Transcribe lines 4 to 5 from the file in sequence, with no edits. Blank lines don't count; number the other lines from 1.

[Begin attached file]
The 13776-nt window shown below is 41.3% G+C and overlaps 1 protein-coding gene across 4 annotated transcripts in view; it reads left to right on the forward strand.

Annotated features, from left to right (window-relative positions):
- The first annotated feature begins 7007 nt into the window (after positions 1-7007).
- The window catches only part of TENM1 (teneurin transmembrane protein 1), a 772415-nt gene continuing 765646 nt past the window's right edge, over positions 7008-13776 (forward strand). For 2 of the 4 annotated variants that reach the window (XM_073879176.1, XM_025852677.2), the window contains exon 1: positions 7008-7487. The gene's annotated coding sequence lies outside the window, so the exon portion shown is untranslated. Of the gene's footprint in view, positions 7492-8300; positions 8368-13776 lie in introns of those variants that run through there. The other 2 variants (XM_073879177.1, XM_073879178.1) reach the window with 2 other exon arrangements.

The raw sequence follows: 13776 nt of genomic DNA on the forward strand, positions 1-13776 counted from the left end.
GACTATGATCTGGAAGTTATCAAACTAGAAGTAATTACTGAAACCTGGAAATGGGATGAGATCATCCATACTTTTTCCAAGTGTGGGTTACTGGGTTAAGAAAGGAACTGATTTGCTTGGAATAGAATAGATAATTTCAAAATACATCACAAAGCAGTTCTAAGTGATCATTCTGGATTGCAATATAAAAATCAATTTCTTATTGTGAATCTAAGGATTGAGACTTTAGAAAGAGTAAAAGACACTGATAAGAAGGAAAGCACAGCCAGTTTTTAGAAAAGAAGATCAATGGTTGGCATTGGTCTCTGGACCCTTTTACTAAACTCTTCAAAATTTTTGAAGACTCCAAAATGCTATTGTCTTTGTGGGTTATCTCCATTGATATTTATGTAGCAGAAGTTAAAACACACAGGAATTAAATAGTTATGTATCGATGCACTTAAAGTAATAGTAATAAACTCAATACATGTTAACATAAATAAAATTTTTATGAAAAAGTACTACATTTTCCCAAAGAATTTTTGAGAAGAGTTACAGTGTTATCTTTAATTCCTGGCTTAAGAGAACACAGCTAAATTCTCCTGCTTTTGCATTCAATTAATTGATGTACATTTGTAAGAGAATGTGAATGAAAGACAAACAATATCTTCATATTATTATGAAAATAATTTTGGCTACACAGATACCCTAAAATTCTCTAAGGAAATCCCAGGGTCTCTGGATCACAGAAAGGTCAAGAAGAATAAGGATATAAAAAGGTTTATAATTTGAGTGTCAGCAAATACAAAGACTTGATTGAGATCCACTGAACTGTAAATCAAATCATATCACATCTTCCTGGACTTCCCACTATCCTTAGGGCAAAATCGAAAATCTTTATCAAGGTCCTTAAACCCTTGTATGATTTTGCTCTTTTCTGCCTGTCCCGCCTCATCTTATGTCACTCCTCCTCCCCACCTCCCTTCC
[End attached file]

- The window catches only part of TENM1 (teneurin transmembrane protein 1), a 772415-nt gene continuing 765646 nt past the window's right edge, over positions 7008-13776 (forward strand). For 2 of the 4 annotated variants that reach the window (XM_073879176.1, XM_025852677.2), the window contains exon 1: positions 7008-7487. The gene's annotated coding sequence lies outside the window, so the exon portion shown is untranslated. Of the gene's footprint in view, positions 7492-8300; positions 8368-13776 lie in introns of those variants that run through there. The other 2 variants (XM_073879177.1, XM_073879178.1) reach the window with 2 other exon arrangements.

The raw sequence follows: 13776 nt of genomic DNA on the forward strand, positions 1-13776 counted from the left end.